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City officials work to address concerns about the streetcar's effects on the Fourth Avenue Street Fair

Concerns about negative impacts on the Fourth Avenue Street Fair caused by implementation of the modern streetcar system seem to be fading—just as this year's winter Street Fair kicks off on Friday, Dec. 10.

"We're working on the issues (with the city of Tucson)," says John Sedwick, executive director of the Fourth Avenue Merchants Association (FAMA). "It's all positive right now."

When the Street Fair was inaugurated in the early '70s, the Arizona Daily Star stated of the event: "Fourth Avenue merchants, in a modest attempt to show off shops and spirit, have designed a day-long 'festival of harmony.'"

Almost 40 years later, the three-day, twice-a-year fair includes almost 450 booth spaces and attracts hundreds of thousands of people. "The mission of the 4th Avenue (Street Fair is) to provide a community arts event, free to the public, with the highest quality visual and musical arts," declares FAMA.

A few months ago, the community event appeared to be in serious jeopardy. In September, FAMA was notified that plans for implementing the three streetcar-passenger stops along Fourth Avenue were going to include a design that would have significant impacts on the Street Fair.

Because raised island stops were slated for the center of the street, FAMA believed more than 50 booth spaces might need to be sacrificed. Sedwick estimates the lost annual revenue to his organization because of this and other streetcar issues could have ranged between $50,000 and $80,000.

A few years ago, the original concept for the passenger stops along Fourth Avenue was to locate them on the side of the street. This was done at FAMA's request and agreed to by the city's Department of Transportation (TDOT).

But in 2008, Jean Gorman, Mayor Bob Walkup's representative to the Tucson-Pima County Bicycle Advisory Committee, objected to this idea. She cited a potential risk to bicyclists, because the streetcar tracks would only be about one foot from the curbing at the new stops. Instead, Gorman requested "a bicycle-friendly solution to this very serious safety concern."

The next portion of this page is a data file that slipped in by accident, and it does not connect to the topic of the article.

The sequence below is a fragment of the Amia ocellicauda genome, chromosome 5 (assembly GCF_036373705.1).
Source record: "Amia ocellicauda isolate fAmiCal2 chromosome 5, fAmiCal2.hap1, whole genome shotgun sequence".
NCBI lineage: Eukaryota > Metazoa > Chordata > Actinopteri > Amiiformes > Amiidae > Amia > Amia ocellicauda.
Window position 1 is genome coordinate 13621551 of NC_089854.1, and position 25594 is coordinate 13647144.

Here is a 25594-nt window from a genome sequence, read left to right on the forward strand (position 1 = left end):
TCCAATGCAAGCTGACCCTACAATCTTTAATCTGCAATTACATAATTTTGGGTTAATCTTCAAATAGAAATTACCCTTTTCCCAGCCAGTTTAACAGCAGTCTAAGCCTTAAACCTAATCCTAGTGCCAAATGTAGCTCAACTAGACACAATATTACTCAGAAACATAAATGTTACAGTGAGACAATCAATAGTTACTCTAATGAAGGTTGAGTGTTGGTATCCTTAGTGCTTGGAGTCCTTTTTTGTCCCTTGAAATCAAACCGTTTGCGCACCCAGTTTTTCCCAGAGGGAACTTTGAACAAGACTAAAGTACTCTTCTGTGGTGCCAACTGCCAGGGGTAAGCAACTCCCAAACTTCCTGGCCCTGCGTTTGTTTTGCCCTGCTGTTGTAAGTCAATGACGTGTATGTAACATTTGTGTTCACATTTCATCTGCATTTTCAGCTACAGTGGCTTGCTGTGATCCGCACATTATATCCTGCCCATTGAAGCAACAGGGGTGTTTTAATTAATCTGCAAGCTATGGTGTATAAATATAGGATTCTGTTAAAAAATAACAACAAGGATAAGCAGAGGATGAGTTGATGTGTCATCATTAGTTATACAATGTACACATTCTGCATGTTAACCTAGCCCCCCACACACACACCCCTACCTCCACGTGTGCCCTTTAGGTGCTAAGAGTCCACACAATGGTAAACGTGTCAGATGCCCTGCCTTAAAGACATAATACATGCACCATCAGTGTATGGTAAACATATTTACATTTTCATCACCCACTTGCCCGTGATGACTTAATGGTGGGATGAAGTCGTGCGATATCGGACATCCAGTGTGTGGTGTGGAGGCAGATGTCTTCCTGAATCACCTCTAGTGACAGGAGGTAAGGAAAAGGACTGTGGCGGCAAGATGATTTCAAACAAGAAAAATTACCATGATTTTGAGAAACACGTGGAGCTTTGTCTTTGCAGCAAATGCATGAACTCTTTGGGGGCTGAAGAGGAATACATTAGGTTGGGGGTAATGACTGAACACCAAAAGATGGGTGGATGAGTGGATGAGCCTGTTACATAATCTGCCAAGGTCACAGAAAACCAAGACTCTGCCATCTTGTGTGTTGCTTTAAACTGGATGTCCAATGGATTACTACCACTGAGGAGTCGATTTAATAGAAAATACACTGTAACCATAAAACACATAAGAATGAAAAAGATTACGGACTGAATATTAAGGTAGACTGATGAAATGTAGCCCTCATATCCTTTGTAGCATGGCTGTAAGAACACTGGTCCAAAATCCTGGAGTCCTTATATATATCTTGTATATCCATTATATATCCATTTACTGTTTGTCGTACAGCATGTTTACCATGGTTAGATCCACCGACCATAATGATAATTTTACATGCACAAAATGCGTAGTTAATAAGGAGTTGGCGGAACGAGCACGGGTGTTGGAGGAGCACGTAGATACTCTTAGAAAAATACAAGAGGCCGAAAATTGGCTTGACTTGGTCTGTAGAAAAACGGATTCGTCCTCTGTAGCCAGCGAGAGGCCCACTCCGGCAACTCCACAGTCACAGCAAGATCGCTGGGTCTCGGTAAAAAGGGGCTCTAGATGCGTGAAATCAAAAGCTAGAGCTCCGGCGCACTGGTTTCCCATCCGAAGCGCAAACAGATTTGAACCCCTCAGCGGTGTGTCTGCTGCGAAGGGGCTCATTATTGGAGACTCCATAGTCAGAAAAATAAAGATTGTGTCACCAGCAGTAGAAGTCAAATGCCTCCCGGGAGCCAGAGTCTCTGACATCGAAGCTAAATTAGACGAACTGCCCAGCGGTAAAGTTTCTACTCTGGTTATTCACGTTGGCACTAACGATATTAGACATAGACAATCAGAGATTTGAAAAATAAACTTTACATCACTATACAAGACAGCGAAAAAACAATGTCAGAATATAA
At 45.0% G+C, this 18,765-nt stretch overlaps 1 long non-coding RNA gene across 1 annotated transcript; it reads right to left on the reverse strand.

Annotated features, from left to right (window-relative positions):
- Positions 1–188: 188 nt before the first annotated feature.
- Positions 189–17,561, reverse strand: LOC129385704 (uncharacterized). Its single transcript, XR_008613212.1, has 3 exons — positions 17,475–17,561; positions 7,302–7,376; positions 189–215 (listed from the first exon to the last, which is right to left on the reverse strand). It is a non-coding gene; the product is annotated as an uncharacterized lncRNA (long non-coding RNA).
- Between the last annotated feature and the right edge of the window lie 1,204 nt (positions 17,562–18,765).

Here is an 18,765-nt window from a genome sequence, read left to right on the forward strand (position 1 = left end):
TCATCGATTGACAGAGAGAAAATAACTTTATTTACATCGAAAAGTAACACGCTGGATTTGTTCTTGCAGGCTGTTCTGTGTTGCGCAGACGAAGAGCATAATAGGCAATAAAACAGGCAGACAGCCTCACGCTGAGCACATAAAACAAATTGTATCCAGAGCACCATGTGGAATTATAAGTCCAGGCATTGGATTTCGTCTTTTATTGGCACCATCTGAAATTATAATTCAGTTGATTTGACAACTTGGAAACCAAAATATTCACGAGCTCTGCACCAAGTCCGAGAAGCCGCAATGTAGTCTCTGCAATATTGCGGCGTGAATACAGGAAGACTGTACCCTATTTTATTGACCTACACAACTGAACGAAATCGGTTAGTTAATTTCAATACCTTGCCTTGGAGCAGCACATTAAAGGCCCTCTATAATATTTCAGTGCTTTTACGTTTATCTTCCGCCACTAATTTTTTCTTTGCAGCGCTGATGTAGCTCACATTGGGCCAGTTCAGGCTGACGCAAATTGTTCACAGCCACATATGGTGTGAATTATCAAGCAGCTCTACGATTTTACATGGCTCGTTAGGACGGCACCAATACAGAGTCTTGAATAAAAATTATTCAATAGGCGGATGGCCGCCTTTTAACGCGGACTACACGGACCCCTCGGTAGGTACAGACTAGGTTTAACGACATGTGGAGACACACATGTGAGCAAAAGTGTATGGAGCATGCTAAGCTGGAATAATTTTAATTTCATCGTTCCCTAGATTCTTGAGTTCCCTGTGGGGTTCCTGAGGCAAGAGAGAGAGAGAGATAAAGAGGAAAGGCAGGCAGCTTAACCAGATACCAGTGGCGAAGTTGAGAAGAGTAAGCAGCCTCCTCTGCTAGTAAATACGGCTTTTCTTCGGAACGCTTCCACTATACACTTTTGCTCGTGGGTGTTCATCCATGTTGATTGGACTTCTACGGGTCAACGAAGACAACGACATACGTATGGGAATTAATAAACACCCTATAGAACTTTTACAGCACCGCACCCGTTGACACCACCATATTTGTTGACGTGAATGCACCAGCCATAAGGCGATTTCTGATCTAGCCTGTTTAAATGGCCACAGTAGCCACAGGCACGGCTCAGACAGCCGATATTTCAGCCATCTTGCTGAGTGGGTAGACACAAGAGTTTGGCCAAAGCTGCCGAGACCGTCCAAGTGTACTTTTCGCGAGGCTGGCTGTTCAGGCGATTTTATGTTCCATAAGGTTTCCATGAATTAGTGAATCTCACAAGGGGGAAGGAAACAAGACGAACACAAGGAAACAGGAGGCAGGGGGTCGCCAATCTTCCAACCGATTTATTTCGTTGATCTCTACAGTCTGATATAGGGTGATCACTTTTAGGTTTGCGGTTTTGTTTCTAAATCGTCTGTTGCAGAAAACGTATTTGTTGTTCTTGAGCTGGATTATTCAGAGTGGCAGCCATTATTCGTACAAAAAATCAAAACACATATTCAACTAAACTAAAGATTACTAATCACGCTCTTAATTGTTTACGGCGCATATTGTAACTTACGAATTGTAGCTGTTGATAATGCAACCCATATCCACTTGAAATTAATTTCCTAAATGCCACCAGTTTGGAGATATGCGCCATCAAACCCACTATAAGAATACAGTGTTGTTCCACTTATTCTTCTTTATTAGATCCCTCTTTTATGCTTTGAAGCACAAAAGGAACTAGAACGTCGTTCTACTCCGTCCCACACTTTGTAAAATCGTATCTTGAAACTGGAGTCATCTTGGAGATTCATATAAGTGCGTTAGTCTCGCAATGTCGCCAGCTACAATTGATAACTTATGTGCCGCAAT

At first, the Transportation Department defended its position on the location of the stops, but eventually changed its mind. "As a result of Gorman's comments," remembers TDOT director Jim Glock, "we recognized the side stops made it difficult for bikes."

The plans were then altered to install the stops in the center of Fourth Avenue at three locations: between Fourth and Fifth streets, between Sixth and Seventh streets, and near Ninth Street. The standard plans for streetcar stops along the four-mile route call for a slightly elevated platform 45 feet long and 18 feet wide to be installed in the center of the street. This waiting area would have wheelchair accessibility from a gently sloping 44-foot ramp.

Construction of three stops like this on Fourth Avenue obviously would negatively impact the location of Street Fair booths, since the booths are situated in the center of the street. Thus, alarm bells went off along Fourth Avenue a few months ago.

According to Glock, his department appreciates the importance of the Street Fair to the community. "Our conversations with FAMA are ongoing, and we're still trying to address their concerns. ... Our goal is not to have any booth spaces lost," Glock says.

To accomplish that objective, Glock says the two northern stops on Fourth Avenue will either be able to be folded up or moved in some other fashion. To help accomplish that, the handicap ramp to these stops will only be 20 feet in length.

Because of technical and other reasons, the southernmost stop on Fourth Avenue, at Ninth Street, will feature the standard design. Despite that, Glock believes it should have a minimal impact on the Street Fair. He points out this area is used during the Street Fair in large part by nonprofit organizations. He anticipates they would be able to place some of their booth tent poles right on the streetcar stop.

"Originally," Glock adds of the streetcar plans for Fourth Avenue, "there were some issues that the stops weren't going to be Street Fair-friendly." He believes those issues are being addressed and hopes to have a revised proposal to show FAMA early next year.

Other changes have also been made by the city to earlier plans. These include installing a downtown turnaround along the track route to allow the streetcar to continue in partial operation even during the Street Fair. In addition, the city has agreed to do what it can to minimize the impact of streetcar construction on Fourth Avenue when the work begins after next spring's Street Fair, slated for the first weekend in April.

Gorman says she still has bicycle-safety concerns relating to the streetcar line. While the Bicycle Advisory Committee she serves on is looking at these issues, Gorman remains worried.

On the other hand, as a result of the commitments made by the city, FAMA has indicated its tentative satisfaction with the outcome of the streetcar design. As it reservedly stated in a recent newsletter: "A number of issues have been dealt with that would have critically impacted the Avenue."

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